By Fred Grier
Startup accelerators have become a prominent feature in the tech landscape in recent years, with more and more programs popping up every year. They play an important role in the startup ecosystem, fostering innovation and industry disruptors. San Diego offers a wide variety of incubators and accelerators, including StartR, a non-profit six-month accelerator program for UCSD Rady School of Management students and alumni.
To learn more about StartR’s impact and expansion, I chatted with the co-directors of the entrepreneur powerhouse. Read below to find out the accelerator’s origins, founder success stories, and how the Rady School of Management aims to develop the next generation of entrepreneurial leaders.
The Future is Female: Before the accelerator became known as StartR, it all began as a female-led experiment by Lada Rasochova and Rosibel Ochoa. Earlier in Rasochova’s career, she worked as the Senior Executive Director of Entrepreneurship and Leadership at the UCSD Jacobs School of Engineering. After watching “The Social Network,” a movie based on the origin of Facebook, she was compelled by the lack of representation of female entrepreneurs and obtained a grant to launch MystartupXX (now known as the Inclusion track in StartR). The accelerator was the first of its kind, providing women-inclusive startups with team building, prototype development, co-working space, mentorship, and investor introductions.
Dynamic Duo: Joining forces with Rachova was venture capitalist veteran Kimberly King, who currently serves as co-director of the StartR accelerator and is an adjunct professor at Rady. Together with their leadership, MyStartupXX quickly became one of the most prominent female-led accelerators in the country, receiving a total of $150,000 in awards from the U.S. Small Business Administration (SBA) in a span of three years.
StartR Overview: Through the breakthrough success of MyStartupXX, the organization has evolved into several unique accelerator tracks, each targeting a specific area of interest. While every track has its own focus, all include a series of workshops featuring relevant speakers as well as an opportunity to receive guidance from program leaders and mentors.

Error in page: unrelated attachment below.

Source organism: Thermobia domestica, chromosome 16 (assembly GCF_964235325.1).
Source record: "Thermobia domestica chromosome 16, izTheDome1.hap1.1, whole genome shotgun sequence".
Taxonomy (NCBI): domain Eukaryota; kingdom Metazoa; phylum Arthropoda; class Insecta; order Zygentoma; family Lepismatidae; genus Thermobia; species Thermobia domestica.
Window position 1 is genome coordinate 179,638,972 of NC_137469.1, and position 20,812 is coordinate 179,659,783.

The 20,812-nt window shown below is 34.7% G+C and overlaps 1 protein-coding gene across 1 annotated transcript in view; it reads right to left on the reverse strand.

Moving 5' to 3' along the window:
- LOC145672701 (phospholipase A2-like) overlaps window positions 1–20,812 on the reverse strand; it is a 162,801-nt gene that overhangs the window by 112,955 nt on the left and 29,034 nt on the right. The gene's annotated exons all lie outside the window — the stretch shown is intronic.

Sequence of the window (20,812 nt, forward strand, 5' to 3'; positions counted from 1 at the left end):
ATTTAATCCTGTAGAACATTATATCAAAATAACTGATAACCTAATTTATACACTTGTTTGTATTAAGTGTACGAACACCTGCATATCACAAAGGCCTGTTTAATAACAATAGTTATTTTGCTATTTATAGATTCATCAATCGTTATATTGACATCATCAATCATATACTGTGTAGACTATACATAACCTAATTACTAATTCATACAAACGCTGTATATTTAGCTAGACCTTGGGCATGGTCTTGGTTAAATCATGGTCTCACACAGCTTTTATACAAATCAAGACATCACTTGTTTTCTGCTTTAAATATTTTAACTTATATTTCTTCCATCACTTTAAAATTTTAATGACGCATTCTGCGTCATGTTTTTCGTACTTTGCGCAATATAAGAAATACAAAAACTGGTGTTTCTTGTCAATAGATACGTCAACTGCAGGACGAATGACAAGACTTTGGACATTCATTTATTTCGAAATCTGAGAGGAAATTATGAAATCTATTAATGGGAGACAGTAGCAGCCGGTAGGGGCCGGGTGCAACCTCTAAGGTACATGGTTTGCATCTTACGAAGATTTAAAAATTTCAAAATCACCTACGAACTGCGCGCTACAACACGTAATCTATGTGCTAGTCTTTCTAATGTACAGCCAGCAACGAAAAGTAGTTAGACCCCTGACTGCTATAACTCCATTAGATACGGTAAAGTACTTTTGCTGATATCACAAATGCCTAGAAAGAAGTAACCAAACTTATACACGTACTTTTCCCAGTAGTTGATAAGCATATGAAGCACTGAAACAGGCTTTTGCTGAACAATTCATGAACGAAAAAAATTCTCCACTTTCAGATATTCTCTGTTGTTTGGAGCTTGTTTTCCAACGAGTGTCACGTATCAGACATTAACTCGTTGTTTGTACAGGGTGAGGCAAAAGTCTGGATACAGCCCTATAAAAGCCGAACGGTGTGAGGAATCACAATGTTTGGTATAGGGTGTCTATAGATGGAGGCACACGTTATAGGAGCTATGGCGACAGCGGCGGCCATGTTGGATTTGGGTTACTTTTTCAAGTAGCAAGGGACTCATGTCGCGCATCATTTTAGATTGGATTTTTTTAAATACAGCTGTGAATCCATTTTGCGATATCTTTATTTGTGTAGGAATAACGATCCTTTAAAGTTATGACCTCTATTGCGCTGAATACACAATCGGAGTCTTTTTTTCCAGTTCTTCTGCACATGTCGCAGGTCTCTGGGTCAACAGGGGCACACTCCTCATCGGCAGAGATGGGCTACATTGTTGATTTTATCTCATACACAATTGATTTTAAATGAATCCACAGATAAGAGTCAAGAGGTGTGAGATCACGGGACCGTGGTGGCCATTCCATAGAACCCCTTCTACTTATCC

“Founders enter with their initial idea and we help them get their business off the ground,” King said. “They incorporate the company, raise money, and many have generated revenue.”
Throughout the program, participants are provided a co-working space, lean startup workshops, tailored mentorings by experienced entrepreneurs, and access to capital resources through UCSD’s innovation ecosystem. StartR accelerates ventures of all kinds – life sciences and biotech, mobile health, high-tech, communication, media, and technology-driven consumer products, as well as social ventures. At the conclusion of the program, all StartR teams are given an opportunity to pitch to judges and investors at Rady School of Management’s Demo Day hosted annually in October.
Accelerator Tracks and Qualifications: When accepting startups, Rady’s StartR welcomes all backgrounds of entrepreneurial experience. The accelerator tracks now offered through 2019-20 include Rady, Inclusion, Impact, Veteran, and Teen. While one member must be affiliated with UCSD, interdisciplinary teams are strongly encouraged.
Rachova shared that even people who aren’t Rady alumni but are connected to someone who is, can still benefit from being in StartR. “We have a group that just finished building their minimal viable product, both co-founders had experience in startups and were eligible to be in the program since one of them was a Rady alumna. They really valued the mentorship, workshops, and cohort aspect that StartR offers,” she said.
All potential participants are encouraged to check the information carefully and welcomed to apply for multiple tracks, free of charge. Application dates, requirements, and criteria will vary between tracks.
A Day in the Accelerator: When asked what a typical day in the accelerator looks like at StartR, King shared, “We do this activity called check-ins – What are your highs, lows, what do you need? We found that founders have really valued this aspect throughout the program.”